I've noticed a modern game design trend of randomizing each new world to bolster replay value. "Receiver" takes this concept and trashes it. All the level elements are indeed randomized, but independently: the map sections, item pickups, enemy locations, and puzzle pieces only appear in chaotic clusters. Combined with frequent pockets of bare map geometry, the game offers a playing experience marked by heavily unbalanced risk/reward ratios. Most areas present heavy challenges with little payoff, and some areas provide generous rewards for doing nothing.
The game is designed to restart from scratch with every player death. There are no checkpoints or saves, and a full run can take hours. But the finished build is so buggy and unstable that the game simply locks up or crashes eventually. Hours of attempts have been interrupted by at least a dozen instances of game-ending bugs. I can't even imagine progressing far enough to win the game.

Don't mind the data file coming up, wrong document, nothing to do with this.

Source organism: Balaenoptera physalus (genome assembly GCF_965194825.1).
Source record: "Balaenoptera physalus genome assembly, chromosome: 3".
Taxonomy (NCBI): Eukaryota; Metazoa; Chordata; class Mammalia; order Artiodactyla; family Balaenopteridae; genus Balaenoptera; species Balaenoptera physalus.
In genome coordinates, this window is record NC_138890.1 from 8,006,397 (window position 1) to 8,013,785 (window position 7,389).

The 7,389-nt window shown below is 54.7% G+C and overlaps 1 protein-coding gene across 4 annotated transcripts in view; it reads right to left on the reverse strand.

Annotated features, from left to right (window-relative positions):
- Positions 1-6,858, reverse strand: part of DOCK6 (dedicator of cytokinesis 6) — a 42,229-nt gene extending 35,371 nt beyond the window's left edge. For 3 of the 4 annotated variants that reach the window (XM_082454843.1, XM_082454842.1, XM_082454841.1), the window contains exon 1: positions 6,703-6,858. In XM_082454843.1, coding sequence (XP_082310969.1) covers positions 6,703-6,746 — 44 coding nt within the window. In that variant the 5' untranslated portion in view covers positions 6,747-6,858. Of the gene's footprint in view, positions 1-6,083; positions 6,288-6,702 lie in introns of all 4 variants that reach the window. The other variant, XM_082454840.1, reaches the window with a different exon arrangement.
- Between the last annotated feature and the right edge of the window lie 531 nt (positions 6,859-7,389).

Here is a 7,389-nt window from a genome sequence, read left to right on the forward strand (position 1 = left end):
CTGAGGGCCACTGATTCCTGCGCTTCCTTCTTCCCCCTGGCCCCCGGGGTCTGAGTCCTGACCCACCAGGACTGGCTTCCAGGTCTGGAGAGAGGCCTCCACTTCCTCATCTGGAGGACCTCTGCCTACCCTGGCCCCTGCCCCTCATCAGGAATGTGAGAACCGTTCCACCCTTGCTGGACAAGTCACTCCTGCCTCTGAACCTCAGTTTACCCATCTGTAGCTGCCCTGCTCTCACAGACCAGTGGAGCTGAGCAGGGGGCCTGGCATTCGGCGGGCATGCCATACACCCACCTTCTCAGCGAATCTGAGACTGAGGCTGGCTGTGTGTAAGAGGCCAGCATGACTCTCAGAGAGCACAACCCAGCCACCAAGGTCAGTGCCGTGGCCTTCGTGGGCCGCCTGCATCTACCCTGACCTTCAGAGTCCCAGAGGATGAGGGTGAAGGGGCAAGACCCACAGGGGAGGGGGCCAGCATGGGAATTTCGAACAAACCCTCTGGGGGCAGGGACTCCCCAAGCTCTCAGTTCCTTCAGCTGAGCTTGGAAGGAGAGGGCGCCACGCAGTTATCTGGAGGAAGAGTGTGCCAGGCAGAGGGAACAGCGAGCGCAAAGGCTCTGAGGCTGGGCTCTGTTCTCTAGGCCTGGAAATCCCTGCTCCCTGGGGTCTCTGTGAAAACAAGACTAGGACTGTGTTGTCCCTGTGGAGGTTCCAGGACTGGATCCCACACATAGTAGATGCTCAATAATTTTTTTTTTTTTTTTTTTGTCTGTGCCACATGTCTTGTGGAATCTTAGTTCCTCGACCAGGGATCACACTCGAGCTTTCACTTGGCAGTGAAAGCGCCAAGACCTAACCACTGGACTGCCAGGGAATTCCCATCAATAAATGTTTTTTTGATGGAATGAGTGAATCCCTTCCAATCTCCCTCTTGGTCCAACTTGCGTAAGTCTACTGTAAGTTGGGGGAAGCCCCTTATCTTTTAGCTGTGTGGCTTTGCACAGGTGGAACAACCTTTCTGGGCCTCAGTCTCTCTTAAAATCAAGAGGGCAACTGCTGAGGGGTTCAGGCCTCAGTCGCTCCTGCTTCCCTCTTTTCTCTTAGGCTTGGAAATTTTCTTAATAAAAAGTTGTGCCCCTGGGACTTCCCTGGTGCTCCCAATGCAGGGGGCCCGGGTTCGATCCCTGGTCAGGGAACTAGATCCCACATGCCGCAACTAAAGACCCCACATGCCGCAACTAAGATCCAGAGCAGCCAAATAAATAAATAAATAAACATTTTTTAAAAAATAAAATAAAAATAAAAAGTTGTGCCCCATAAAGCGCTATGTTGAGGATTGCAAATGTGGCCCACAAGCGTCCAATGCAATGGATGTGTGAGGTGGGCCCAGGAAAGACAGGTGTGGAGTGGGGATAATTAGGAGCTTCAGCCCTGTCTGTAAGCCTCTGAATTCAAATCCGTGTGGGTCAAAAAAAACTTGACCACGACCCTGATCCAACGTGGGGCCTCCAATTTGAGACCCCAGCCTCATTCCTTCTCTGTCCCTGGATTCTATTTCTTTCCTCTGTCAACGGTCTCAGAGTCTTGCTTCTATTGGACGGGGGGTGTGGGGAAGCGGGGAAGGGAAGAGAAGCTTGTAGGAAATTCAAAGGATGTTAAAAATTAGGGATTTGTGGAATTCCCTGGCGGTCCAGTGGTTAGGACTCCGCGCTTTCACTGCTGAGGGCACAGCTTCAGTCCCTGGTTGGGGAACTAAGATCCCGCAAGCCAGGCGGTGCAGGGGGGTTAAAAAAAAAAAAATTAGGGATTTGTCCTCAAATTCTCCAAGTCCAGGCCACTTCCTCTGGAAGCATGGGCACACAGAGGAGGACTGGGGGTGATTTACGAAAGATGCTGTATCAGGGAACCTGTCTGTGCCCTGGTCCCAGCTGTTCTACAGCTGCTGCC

The "story", told in audio clips, is abstract and incoherent. At best, it's a confusing bunch of rambling. There's no depth, meaning, or characterization. The narration is just vague sci-fi exposition where somebody appears to have run every word through a thesaurus.
These issues make the game feel thoroughly meaningless, unpleasant, and discouraging. The game has a stylish but irrelevant game mechanic where the player has to micro-manage how firearms work. This is the focus of the advertising, and it seems to be the reason the game was greenlit by the community in the first place. It worries me that a game so fundamentally flawed and unplayable is able to, by showing off a "cool" surface mechanic, gather enough hype to earn a spot in the Steam catalog.
I feel cheated and conned by my purchase. The product has no gameplay value. It made me feel bored and sad.
Posted: November 25th, 2013